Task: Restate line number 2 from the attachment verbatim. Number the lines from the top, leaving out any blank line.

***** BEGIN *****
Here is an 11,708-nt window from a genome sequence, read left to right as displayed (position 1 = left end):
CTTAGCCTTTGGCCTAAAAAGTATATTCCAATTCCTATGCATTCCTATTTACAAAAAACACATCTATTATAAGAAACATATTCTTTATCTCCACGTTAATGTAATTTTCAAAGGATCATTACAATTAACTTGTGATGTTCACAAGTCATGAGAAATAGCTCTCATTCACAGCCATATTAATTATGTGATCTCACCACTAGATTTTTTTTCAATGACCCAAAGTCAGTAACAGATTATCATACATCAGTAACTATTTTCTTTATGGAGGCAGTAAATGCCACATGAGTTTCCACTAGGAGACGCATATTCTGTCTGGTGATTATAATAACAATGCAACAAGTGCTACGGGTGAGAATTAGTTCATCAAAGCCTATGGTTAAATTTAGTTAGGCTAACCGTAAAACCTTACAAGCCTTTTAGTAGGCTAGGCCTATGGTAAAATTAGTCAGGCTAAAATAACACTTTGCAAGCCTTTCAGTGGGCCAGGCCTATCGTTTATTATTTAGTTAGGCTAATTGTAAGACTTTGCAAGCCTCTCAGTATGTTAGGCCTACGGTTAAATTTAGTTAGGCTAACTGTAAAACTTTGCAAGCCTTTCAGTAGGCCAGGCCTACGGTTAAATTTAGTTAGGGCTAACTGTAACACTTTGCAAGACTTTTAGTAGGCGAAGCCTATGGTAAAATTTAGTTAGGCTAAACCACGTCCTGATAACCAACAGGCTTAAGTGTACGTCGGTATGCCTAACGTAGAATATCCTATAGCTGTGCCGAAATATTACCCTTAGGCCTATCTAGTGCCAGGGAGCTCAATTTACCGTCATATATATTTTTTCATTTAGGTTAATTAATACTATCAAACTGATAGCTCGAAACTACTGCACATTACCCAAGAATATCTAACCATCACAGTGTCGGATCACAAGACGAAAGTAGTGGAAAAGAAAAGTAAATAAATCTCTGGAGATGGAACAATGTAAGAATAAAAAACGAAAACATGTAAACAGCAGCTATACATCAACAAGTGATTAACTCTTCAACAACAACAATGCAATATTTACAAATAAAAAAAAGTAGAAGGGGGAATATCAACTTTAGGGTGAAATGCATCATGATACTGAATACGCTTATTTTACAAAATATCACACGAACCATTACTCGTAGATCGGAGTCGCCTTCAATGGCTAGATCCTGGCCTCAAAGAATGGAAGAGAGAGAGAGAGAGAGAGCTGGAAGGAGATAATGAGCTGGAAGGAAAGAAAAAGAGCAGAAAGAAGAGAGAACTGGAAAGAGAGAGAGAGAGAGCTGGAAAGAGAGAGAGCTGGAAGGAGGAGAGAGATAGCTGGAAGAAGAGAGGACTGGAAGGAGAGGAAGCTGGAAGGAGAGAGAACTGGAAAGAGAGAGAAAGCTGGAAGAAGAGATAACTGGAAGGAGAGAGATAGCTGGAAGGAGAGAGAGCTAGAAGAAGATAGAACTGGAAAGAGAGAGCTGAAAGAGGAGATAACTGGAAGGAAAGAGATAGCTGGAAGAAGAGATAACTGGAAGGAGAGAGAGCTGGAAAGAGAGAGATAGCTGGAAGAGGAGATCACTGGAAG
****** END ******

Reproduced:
CTTAGCCTTTGGCCTAAAAAGTATATTCCAATTCCTATGCATTCCTATTTACAAAAAACACATCTATTATAAGAAACATATTCTTTATCTCCACGTTAATGTAATTTTCAAAGGATCATTACAATTAACTTGTGATGTTCACAAGTCATGAGAAATAGCTCTCATTCACAGCCATATTAATTATGTGATCTCACCACTAGATTTTTTTTCAATGACCCAAAGTCAGTAACAGATTATCATACATCAGTAACTATTTTCTTTATGGAGGCAGTAAATGCCACATGAGTTTCCACTAGGAGACGCATATTCTGTCTGGTGATTATAATAACAATGCAACAAGTGCTACGGGTGAGAATTAGTTCATCAAAGCCTATGGTTAAATTTAGTTAGGCTAACCGTAAAACCTTACAAGCCTTTTAGTAGGCTAGGCCTATGGTAAAATTAGTCAGGCTAAAATAACACTTTGCAAGCCTTTCAGTGGGCCAGGCCTATCGTTTATTATTTAGTTAGGCTAATTGTAAGACTTTGCAAGCCTCTCAGTATGTTAGGCCTACGGTTAAATTTAGTTAGGCTAACTGTAAAACTTTGCAAGCCTTTCAGTAGGCCAGGCCTACGGTTAAATTTAGTTAGGGCTAACTGTAACACTTTGCAAGACTTTTAGTAGGCGAAGCCTATGGTAAAATTTAGTTAGGCTAAACCACGTCCTGATAACCAACAGGCTTAAGTGTACGTCGGTATGCCTAACGTAGAATATCCTATAGCTGTGCCGAAATATTACCCTTAGGCCTATCTAGTGCCAGGGAGCTCAATTTACCGTCATATATATTTTTTCATTTAGGTTAATTAATACTATCAAACTGATAGCTCGAAACTACTGCACATTACCCAAGAATATCTAACCATCACAGTGTCGGATCACAAGACGAAAGTAGTGGAAAAGAAAAGTAAATAAATCTCTGGAGATGGAACAATGTAAGAATAAAAAACGAAAACATGTAAACAGCAGCTATACATCAACAAGTGATTAACTCTTCAACAACAACAATGCAATATTTACAAATAAAAAAAAGTAGAAGGGGGAATATCAACTTTAGGGTGAAATGCATCATGATACTGAATACGCTTATTTTACAAAATATCACACGAACCATTACTCGTAGATCGGAGTCGCCTTCAATGGCTAGATCCTGGCCTCAAAGAATGGAAGAGAGAGAGAGAGAGAGAGCTGGAAGGAGATAATGAGCTGGAAGGAAAGAAAAAGAGCAGAAAGAAGAGAGAACTGGAAAGAGAGAGAGAGAGAGCTGGAAAGAGAGAGAGCTGGAAGGAGGAGAGAGATAGCTGGAAGAAGAGAGGACTGGAAGGAGAGGAAGCTGGAAGGAGAGAGAACTGGAAAGAGAGAGAAAGCTGGAAGAAGAGATAACTGGAAGGAGAGAGATAGCTGGAAGGAGAGAGAGCTAGAAGAAGATAGAACTGGAAAGAGAGAGCTGAAAGAGGAGATAACTGGAAGGAAAGAGATAGCTGGAAGAAGAGATAACTGGAAGGAGAGAGAGCTGGAAAGAGAGAGATAGCTGGAAGAGGAGATCACTGGAAG